“Don’t forget the ribbons,” Kaitzer warned.
“Kaitzer, we’re going backpacking; why do we need ribbons?”
She stared as though I had no clue. I had been backpacking for fifty-two years and I couldn’t comprehend the utility of ribbons. I was more concerned with a backup water filter.
“The girls want to tie ribbons on their backpacks,” she said.
You gotta’ be kidding; how am I supposed to know all the idiosyncrasies of girls? Ribbons! Go figure!
I’m the leader of Girl Scout Troop 889. I went from commanding Marine warriors to leading girl scouts. It was easier in the Marines; my Sergeants executed my will. On the other hand the girls don’t listen to a damn thing I say.
The Scouts were making their fourth backpack trip. This time we would push the envelope and experience the high country in Yosemite National Park. The world is much different at 10,000 feet.
I hoped the girls would realize that some of our classrooms aren’t classrooms. There’d be much to learn about the world and themselves on this adventure. Those who contemplate the beauty of the earth find an inner strength that endures throughout life. The order of the universe abounds in symbolism and structure. The migration of birds, the ebb and flow of the tides, and the evolution of the sun brings a consistency that is infinitely healing.
We need wild country even if we never do anything more than drive to its edge and look in. It’s a means of reassuring ourselves, and preserving our sanity. It’s part of the geography of hope.
The week prior to our departure, the girls were in a tizzy. I explained that a successful experience requires exacting logistics, the ability to endure discomfort and fatigue, stamina, a good attitude, a tolerance for dirt, and a trust in the equipment. The anticipation of this adventure fueled the possibility into reality.
We gassed up our trucks and left. En-route the girls sang until we reached the trailhead. I learned every word of Taylor Swift’s, “Today was a Fairy Tale.”
The next morning the Scouts were up at zero dark-hundred, packed their gear, and hit the trail. With canteens, mess kits, and river shoes clanging and flopping behind oversized backpacks the girls climbed, crossed rivers, and struggled to breathe as they crossed a contour interval depicted on the map as 9800 feet.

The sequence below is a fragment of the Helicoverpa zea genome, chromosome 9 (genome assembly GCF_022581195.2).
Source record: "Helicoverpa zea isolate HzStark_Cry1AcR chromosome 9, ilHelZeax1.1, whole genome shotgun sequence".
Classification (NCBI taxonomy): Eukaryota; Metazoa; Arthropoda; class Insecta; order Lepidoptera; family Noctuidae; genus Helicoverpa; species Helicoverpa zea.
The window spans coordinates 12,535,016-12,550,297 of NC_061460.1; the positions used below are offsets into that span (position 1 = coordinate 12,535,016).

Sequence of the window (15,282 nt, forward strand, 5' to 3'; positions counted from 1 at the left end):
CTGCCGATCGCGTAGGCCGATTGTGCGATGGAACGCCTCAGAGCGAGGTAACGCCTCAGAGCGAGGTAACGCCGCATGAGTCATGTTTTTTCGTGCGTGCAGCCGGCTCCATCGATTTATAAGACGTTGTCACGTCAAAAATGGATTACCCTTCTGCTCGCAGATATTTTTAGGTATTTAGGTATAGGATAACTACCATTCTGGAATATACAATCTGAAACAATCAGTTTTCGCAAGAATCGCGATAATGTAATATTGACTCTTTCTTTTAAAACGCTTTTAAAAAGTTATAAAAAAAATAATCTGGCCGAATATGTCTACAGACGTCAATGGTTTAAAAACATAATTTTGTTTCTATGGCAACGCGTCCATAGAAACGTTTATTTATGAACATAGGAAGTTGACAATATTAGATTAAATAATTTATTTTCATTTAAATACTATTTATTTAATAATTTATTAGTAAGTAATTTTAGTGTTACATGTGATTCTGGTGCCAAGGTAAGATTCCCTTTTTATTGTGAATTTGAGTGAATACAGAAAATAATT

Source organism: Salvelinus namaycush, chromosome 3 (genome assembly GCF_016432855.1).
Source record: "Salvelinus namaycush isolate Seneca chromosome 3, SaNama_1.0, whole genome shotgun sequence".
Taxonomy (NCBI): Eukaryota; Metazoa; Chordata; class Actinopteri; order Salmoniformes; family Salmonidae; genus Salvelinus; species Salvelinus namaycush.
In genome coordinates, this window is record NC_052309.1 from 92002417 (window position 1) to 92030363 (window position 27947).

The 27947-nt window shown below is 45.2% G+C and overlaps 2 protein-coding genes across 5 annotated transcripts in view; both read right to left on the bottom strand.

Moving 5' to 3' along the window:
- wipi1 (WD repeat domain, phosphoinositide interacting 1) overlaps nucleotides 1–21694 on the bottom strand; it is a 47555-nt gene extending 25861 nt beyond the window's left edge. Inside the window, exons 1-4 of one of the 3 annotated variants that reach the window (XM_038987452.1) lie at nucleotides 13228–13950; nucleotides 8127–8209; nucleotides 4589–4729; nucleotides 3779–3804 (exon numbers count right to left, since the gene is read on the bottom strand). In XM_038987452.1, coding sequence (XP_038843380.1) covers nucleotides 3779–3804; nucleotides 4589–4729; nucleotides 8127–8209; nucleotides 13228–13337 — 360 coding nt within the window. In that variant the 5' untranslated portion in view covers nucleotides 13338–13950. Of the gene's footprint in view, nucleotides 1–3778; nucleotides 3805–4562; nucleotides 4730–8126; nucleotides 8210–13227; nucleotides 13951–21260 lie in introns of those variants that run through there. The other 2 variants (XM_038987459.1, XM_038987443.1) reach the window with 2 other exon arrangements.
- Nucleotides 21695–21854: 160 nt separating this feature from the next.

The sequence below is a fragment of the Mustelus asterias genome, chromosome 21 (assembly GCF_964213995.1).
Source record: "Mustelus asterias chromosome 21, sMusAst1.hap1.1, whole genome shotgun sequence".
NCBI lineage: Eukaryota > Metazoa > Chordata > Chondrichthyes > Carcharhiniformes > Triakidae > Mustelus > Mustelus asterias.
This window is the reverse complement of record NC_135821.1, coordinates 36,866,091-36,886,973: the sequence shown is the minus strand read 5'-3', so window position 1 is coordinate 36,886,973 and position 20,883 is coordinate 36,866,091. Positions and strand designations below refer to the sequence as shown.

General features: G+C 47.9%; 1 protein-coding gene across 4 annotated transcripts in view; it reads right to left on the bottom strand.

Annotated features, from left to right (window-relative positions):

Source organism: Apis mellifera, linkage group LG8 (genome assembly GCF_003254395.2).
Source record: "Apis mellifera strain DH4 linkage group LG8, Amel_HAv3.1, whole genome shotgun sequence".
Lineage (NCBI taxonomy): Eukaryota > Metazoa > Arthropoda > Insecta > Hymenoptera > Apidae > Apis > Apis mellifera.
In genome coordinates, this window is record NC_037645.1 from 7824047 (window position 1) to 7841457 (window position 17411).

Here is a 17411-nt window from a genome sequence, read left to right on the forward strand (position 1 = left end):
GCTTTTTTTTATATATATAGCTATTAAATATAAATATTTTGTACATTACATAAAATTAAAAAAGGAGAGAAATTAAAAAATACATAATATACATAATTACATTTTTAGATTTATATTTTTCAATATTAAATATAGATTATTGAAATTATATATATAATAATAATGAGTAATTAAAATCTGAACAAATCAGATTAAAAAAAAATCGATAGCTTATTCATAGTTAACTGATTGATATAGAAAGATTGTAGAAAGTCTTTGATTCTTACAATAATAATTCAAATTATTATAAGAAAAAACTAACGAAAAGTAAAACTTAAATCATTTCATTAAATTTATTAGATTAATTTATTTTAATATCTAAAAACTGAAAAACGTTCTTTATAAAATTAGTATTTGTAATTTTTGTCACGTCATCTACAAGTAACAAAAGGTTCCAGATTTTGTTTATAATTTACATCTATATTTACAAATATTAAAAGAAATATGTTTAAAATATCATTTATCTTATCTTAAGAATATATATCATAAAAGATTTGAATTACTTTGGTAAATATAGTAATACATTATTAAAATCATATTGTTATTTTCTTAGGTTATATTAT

Oh the joy! We pulled into a beautiful setting along a fork of the Tuolumne River; we had made it to camp. We had found Half-moon Meadow. And so the discovery began: water snakes, tadpoles, fish, a feather, caterpillars, bugs, and wild flowers. Sometimes in the finding you find yourself!
After a scrumptious meal of mac and cheese, and river water, the troop gathered around the campfire. An open campfire has its own magic. The crack of exploding resin, the whoop of flame sucking oxygen, the thump of a log settling into the coals appeals to the senses creating contentment.
The campfire prompts connectivity, conversation, reflection, and laughter. It would bring the girls closer to the heart of life. Lit by a sliver of the moon and a trillion stars half-moon meadow was breathtaking. My thoughts turned to the prose of Rachel Carson, “If this were a sight that could be seen only once in a century, this meadow would be thronged with spectators. But it can be seen many scores of nights in any year, so people give little thought to the beauty overhead; and because they could see it almost any night, perhaps they never will.”
The girls did it surpassing my highest expectation. I am left with the realization that girls can do anything. I thought of Walt Whitman’s verse, “Why who makes much of a miracle? As for me, I know nothing but miracles!”
I wonder if they really knew that today was a fairy tale?